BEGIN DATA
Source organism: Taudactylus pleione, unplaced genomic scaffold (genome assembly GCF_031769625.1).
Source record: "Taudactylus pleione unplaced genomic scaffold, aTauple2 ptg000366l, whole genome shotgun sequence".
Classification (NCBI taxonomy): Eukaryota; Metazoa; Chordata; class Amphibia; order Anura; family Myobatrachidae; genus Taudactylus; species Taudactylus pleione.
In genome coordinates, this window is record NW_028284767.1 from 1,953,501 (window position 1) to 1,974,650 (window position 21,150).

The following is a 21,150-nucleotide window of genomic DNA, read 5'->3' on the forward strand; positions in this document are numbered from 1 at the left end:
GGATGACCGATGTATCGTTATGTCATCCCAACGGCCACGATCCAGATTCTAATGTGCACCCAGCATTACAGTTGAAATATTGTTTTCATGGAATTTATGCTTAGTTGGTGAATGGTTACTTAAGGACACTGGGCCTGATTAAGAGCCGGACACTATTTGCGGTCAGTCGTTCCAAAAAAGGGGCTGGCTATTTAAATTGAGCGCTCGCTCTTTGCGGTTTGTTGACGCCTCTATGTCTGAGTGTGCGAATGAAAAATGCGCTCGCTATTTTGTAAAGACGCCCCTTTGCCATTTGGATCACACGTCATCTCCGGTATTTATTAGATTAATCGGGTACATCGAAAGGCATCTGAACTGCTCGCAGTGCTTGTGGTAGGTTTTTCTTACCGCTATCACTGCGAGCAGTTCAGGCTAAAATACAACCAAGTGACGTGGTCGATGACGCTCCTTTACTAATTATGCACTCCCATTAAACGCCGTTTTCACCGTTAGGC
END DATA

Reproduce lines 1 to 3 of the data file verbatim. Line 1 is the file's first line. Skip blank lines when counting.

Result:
Source organism: Taudactylus pleione, unplaced genomic scaffold (genome assembly GCF_031769625.1).
Source record: "Taudactylus pleione unplaced genomic scaffold, aTauple2 ptg000366l, whole genome shotgun sequence".
Classification (NCBI taxonomy): Eukaryota; Metazoa; Chordata; class Amphibia; order Anura; family Myobatrachidae; genus Taudactylus; species Taudactylus pleione.